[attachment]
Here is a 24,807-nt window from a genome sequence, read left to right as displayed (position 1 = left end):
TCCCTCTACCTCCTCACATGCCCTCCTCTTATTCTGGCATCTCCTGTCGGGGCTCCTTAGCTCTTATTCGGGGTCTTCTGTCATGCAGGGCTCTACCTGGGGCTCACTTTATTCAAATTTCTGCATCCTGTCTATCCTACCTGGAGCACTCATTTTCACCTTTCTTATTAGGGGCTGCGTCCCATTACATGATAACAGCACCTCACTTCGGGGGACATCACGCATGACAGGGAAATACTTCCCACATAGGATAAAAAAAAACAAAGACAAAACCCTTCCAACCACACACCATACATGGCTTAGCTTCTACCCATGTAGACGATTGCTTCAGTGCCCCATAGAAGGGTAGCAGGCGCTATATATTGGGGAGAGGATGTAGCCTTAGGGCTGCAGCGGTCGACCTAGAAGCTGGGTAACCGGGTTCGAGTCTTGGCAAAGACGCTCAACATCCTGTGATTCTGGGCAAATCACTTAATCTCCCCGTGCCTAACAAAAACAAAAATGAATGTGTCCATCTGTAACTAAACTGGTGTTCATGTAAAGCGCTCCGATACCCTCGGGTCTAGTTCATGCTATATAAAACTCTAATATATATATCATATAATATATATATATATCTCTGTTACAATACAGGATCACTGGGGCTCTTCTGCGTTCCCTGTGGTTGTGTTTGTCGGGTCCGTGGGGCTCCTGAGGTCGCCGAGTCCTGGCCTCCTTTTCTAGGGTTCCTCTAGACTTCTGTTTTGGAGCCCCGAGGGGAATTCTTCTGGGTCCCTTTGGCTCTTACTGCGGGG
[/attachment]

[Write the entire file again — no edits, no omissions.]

Here is a 24,807-nt window from a genome sequence, read left to right as displayed (position 1 = left end):
TCCCTCTACCTCCTCACATGCCCTCCTCTTATTCTGGCATCTCCTGTCGGGGCTCCTTAGCTCTTATTCGGGGTCTTCTGTCATGCAGGGCTCTACCTGGGGCTCACTTTATTCAAATTTCTGCATCCTGTCTATCCTACCTGGAGCACTCATTTTCACCTTTCTTATTAGGGGCTGCGTCCCATTACATGATAACAGCACCTCACTTCGGGGGACATCACGCATGACAGGGAAATACTTCCCACATAGGATAAAAAAAAACAAAGACAAAACCCTTCCAACCACACACCATACATGGCTTAGCTTCTACCCATGTAGACGATTGCTTCAGTGCCCCATAGAAGGGTAGCAGGCGCTATATATTGGGGAGAGGATGTAGCCTTAGGGCTGCAGCGGTCGACCTAGAAGCTGGGTAACCGGGTTCGAGTCTTGGCAAAGACGCTCAACATCCTGTGATTCTGGGCAAATCACTTAATCTCCCCGTGCCTAACAAAAACAAAAATGAATGTGTCCATCTGTAACTAAACTGGTGTTCATGTAAAGCGCTCCGATACCCTCGGGTCTAGTTCATGCTATATAAAACTCTAATATATATATCATATAATATATATATATATCTCTGTTACAATACAGGATCACTGGGGCTCTTCTGCGTTCCCTGTGGTTGTGTTTGTCGGGTCCGTGGGGCTCCTGAGGTCGCCGAGTCCTGGCCTCCTTTTCTAGGGTTCCTCTAGACTTCTGTTTTGGAGCCCCGAGGGGAATTCTTCTGGGTCCCTTTGGCTCTTACTGCGGGG